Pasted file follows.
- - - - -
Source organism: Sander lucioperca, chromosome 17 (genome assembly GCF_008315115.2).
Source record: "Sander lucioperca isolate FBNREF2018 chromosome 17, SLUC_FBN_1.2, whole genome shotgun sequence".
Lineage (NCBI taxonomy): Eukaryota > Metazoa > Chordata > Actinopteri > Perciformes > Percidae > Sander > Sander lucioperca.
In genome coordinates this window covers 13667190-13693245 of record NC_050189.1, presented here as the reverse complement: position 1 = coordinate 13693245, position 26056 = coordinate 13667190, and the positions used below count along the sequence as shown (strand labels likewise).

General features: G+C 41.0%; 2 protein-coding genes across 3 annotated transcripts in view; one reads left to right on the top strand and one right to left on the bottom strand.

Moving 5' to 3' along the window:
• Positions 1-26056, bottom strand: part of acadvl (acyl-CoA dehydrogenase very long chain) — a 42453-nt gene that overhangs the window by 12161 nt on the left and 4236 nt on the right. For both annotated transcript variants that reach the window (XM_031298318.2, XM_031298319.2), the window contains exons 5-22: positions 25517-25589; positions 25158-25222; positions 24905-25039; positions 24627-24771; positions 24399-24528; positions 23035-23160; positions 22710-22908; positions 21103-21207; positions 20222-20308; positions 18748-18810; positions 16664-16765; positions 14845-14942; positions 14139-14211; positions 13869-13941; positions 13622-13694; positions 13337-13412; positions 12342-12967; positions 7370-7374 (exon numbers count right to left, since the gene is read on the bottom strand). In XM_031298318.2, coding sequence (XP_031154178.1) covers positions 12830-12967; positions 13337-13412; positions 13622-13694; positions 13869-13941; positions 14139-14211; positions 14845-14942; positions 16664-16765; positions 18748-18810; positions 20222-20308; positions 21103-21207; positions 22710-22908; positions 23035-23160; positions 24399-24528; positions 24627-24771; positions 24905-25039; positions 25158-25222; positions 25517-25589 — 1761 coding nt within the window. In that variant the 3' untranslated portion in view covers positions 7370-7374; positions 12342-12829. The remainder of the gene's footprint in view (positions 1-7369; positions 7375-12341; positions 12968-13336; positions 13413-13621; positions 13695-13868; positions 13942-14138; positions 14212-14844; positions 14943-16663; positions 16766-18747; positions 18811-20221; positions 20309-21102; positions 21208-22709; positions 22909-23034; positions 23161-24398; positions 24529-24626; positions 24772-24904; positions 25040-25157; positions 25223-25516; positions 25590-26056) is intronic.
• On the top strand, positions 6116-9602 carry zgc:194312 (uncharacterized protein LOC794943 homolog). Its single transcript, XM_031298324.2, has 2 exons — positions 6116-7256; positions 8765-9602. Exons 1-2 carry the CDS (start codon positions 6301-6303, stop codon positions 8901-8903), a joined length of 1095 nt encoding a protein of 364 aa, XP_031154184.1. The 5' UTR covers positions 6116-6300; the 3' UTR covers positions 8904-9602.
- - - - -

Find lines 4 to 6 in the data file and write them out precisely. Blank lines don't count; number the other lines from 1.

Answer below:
In genome coordinates this window covers 13667190-13693245 of record NC_050189.1, presented here as the reverse complement: position 1 = coordinate 13693245, position 26056 = coordinate 13667190, and the positions used below count along the sequence as shown (strand labels likewise).

General features: G+C 41.0%; 2 protein-coding genes across 3 annotated transcripts in view; one reads left to right on the top strand and one right to left on the bottom strand.

Moving 5' to 3' along the window: